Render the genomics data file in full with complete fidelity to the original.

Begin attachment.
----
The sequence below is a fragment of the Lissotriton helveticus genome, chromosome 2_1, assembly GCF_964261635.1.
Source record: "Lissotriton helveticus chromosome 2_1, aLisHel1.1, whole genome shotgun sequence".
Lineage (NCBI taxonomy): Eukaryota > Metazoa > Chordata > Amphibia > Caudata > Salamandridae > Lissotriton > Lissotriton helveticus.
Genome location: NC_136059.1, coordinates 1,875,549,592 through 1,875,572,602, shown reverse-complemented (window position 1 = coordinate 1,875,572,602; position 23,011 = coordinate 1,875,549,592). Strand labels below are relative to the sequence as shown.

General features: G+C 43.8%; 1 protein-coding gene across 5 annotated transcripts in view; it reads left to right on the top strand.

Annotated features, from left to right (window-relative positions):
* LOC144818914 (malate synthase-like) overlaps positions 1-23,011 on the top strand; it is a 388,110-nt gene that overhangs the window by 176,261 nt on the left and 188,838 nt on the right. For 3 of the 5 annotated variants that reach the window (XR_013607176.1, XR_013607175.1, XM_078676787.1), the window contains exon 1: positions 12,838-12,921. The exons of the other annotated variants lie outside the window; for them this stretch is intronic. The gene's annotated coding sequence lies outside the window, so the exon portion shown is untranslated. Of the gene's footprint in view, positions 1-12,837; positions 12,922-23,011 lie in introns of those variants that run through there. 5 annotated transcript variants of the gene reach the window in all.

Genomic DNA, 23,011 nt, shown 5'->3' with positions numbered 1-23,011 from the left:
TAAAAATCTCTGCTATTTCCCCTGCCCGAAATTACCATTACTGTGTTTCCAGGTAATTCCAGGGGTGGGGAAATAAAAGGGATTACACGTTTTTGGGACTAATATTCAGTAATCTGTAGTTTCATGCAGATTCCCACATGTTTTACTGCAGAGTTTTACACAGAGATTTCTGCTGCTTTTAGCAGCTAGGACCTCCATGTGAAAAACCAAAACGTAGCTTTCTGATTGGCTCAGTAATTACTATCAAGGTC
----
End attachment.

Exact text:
The sequence below is a fragment of the Lissotriton helveticus genome, chromosome 2_1, assembly GCF_964261635.1.
Source record: "Lissotriton helveticus chromosome 2_1, aLisHel1.1, whole genome shotgun sequence".
Lineage (NCBI taxonomy): Eukaryota > Metazoa > Chordata > Amphibia > Caudata > Salamandridae > Lissotriton > Lissotriton helveticus.
Genome location: NC_136059.1, coordinates 1,875,549,592 through 1,875,572,602, shown reverse-complemented (window position 1 = coordinate 1,875,572,602; position 23,011 = coordinate 1,875,549,592). Strand labels below are relative to the sequence as shown.

General features: G+C 43.8%; 1 protein-coding gene across 5 annotated transcripts in view; it reads left to right on the top strand.

Annotated features, from left to right (window-relative positions):
* LOC144818914 (malate synthase-like) overlaps positions 1-23,011 on the top strand; it is a 388,110-nt gene that overhangs the window by 176,261 nt on the left and 188,838 nt on the right. For 3 of the 5 annotated variants that reach the window (XR_013607176.1, XR_013607175.1, XM_078676787.1), the window contains exon 1: positions 12,838-12,921. The exons of the other annotated variants lie outside the window; for them this stretch is intronic. The gene's annotated coding sequence lies outside the window, so the exon portion shown is untranslated. Of the gene's footprint in view, positions 1-12,837; positions 12,922-23,011 lie in introns of those variants that run through there. 5 annotated transcript variants of the gene reach the window in all.

Genomic DNA, 23,011 nt, shown 5'->3' with positions numbered 1-23,011 from the left:
TAAAAATCTCTGCTATTTCCCCTGCCCGAAATTACCATTACTGTGTTTCCAGGTAATTCCAGGGGTGGGGAAATAAAAGGGATTACACGTTTTTGGGACTAATATTCAGTAATCTGTAGTTTCATGCAGATTCCCACATGTTTTACTGCAGAGTTTTACACAGAGATTTCTGCTGCTTTTAGCAGCTAGGACCTCCATGTGAAAAACCAAAACGTAGCTTTCTGATTGGCTCAGTAATTACTATCAAGGTC